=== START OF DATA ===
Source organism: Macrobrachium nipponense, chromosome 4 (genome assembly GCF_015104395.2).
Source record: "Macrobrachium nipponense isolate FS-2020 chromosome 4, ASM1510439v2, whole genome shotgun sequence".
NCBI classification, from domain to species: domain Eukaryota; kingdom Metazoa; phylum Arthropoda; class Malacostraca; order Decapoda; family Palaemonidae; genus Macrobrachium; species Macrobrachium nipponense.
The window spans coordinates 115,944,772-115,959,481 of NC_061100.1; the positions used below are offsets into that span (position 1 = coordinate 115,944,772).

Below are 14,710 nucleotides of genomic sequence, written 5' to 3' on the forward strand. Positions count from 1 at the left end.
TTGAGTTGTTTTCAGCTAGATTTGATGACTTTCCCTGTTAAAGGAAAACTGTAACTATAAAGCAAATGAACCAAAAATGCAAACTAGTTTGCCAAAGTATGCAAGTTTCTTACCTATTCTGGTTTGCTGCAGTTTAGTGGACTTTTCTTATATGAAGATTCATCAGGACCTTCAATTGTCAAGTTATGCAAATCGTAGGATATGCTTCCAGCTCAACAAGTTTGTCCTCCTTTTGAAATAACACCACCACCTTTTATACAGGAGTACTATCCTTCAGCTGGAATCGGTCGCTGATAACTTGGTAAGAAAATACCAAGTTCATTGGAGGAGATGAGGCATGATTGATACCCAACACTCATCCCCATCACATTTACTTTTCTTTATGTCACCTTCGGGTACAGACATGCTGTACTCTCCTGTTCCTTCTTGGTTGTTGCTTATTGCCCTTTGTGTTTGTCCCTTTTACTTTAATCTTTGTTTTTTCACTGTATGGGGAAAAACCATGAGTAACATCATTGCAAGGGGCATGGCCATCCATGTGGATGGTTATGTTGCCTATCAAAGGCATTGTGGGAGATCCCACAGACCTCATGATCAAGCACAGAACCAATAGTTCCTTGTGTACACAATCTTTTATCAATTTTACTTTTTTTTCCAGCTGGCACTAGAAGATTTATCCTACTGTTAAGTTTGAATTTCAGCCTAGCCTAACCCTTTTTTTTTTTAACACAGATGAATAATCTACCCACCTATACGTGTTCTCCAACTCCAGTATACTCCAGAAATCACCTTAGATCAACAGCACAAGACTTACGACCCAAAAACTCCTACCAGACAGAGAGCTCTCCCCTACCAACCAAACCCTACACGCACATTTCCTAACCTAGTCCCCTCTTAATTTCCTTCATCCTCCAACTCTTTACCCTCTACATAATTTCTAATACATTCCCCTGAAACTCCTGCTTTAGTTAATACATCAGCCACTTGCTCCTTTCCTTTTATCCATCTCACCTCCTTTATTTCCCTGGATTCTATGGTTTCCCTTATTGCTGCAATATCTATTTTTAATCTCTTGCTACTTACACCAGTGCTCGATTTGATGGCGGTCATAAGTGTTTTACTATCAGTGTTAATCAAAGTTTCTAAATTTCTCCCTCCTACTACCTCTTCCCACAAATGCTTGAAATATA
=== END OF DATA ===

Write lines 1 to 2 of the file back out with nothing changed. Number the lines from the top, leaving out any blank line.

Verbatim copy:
Source organism: Macrobrachium nipponense, chromosome 4 (genome assembly GCF_015104395.2).
Source record: "Macrobrachium nipponense isolate FS-2020 chromosome 4, ASM1510439v2, whole genome shotgun sequence".